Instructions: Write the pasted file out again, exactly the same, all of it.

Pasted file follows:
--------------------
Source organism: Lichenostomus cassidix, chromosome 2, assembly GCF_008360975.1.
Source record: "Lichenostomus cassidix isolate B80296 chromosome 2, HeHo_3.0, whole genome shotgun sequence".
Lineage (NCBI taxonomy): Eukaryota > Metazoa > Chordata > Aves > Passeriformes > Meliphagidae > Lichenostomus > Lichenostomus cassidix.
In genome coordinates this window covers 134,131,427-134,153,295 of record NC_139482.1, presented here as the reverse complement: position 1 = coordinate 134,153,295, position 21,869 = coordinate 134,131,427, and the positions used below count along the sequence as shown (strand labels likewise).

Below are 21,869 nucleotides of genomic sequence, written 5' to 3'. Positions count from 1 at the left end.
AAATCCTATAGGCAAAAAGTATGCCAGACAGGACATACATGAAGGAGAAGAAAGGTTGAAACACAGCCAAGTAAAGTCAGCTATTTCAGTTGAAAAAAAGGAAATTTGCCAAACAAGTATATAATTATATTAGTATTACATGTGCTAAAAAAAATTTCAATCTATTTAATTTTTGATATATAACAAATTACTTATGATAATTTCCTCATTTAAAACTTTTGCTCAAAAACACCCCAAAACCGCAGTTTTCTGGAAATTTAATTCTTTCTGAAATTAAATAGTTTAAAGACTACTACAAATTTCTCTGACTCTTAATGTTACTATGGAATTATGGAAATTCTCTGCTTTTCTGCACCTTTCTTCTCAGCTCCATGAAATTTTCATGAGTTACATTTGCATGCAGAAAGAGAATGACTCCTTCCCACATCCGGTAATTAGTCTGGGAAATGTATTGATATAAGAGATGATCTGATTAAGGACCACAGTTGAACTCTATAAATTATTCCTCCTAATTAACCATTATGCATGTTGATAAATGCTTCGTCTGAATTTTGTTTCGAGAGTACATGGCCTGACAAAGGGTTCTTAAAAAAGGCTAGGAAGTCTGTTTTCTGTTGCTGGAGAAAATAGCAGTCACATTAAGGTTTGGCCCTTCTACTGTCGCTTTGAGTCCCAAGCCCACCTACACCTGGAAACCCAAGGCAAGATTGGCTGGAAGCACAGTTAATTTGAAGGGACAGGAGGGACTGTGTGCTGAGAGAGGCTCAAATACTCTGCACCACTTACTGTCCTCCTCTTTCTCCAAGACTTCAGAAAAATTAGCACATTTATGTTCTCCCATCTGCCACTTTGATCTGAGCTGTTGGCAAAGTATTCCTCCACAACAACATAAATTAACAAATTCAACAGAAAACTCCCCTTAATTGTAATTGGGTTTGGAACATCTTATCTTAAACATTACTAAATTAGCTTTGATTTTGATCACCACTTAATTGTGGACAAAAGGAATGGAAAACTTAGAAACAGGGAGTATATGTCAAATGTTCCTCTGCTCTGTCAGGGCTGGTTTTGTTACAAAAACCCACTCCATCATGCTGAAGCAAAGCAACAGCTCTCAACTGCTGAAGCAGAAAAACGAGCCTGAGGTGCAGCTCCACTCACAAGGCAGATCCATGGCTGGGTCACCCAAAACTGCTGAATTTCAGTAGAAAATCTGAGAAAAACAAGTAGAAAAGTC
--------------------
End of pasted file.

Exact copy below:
Source organism: Lichenostomus cassidix, chromosome 2, assembly GCF_008360975.1.
Source record: "Lichenostomus cassidix isolate B80296 chromosome 2, HeHo_3.0, whole genome shotgun sequence".
Lineage (NCBI taxonomy): Eukaryota > Metazoa > Chordata > Aves > Passeriformes > Meliphagidae > Lichenostomus > Lichenostomus cassidix.
In genome coordinates this window covers 134,131,427-134,153,295 of record NC_139482.1, presented here as the reverse complement: position 1 = coordinate 134,153,295, position 21,869 = coordinate 134,131,427, and the positions used below count along the sequence as shown (strand labels likewise).

Below are 21,869 nucleotides of genomic sequence, written 5' to 3'. Positions count from 1 at the left end.
AAATCCTATAGGCAAAAAGTATGCCAGACAGGACATACATGAAGGAGAAGAAAGGTTGAAACACAGCCAAGTAAAGTCAGCTATTTCAGTTGAAAAAAAGGAAATTTGCCAAACAAGTATATAATTATATTAGTATTACATGTGCTAAAAAAAATTTCAATCTATTTAATTTTTGATATATAACAAATTACTTATGATAATTTCCTCATTTAAAACTTTTGCTCAAAAACACCCCAAAACCGCAGTTTTCTGGAAATTTAATTCTTTCTGAAATTAAATAGTTTAAAGACTACTACAAATTTCTCTGACTCTTAATGTTACTATGGAATTATGGAAATTCTCTGCTTTTCTGCACCTTTCTTCTCAGCTCCATGAAATTTTCATGAGTTACATTTGCATGCAGAAAGAGAATGACTCCTTCCCACATCCGGTAATTAGTCTGGGAAATGTATTGATATAAGAGATGATCTGATTAAGGACCACAGTTGAACTCTATAAATTATTCCTCCTAATTAACCATTATGCATGTTGATAAATGCTTCGTCTGAATTTTGTTTCGAGAGTACATGGCCTGACAAAGGGTTCTTAAAAAAGGCTAGGAAGTCTGTTTTCTGTTGCTGGAGAAAATAGCAGTCACATTAAGGTTTGGCCCTTCTACTGTCGCTTTGAGTCCCAAGCCCACCTACACCTGGAAACCCAAGGCAAGATTGGCTGGAAGCACAGTTAATTTGAAGGGACAGGAGGGACTGTGTGCTGAGAGAGGCTCAAATACTCTGCACCACTTACTGTCCTCCTCTTTCTCCAAGACTTCAGAAAAATTAGCACATTTATGTTCTCCCATCTGCCACTTTGATCTGAGCTGTTGGCAAAGTATTCCTCCACAACAACATAAATTAACAAATTCAACAGAAAACTCCCCTTAATTGTAATTGGGTTTGGAACATCTTATCTTAAACATTACTAAATTAGCTTTGATTTTGATCACCACTTAATTGTGGACAAAAGGAATGGAAAACTTAGAAACAGGGAGTATATGTCAAATGTTCCTCTGCTCTGTCAGGGCTGGTTTTGTTACAAAAACCCACTCCATCATGCTGAAGCAAAGCAACAGCTCTCAACTGCTGAAGCAGAAAAACGAGCCTGAGGTGCAGCTCCACTCACAAGGCAGATCCATGGCTGGGTCACCCAAAACTGCTGAATTTCAGTAGAAAATCTGAGAAAAACAAGTAGAAAAGTC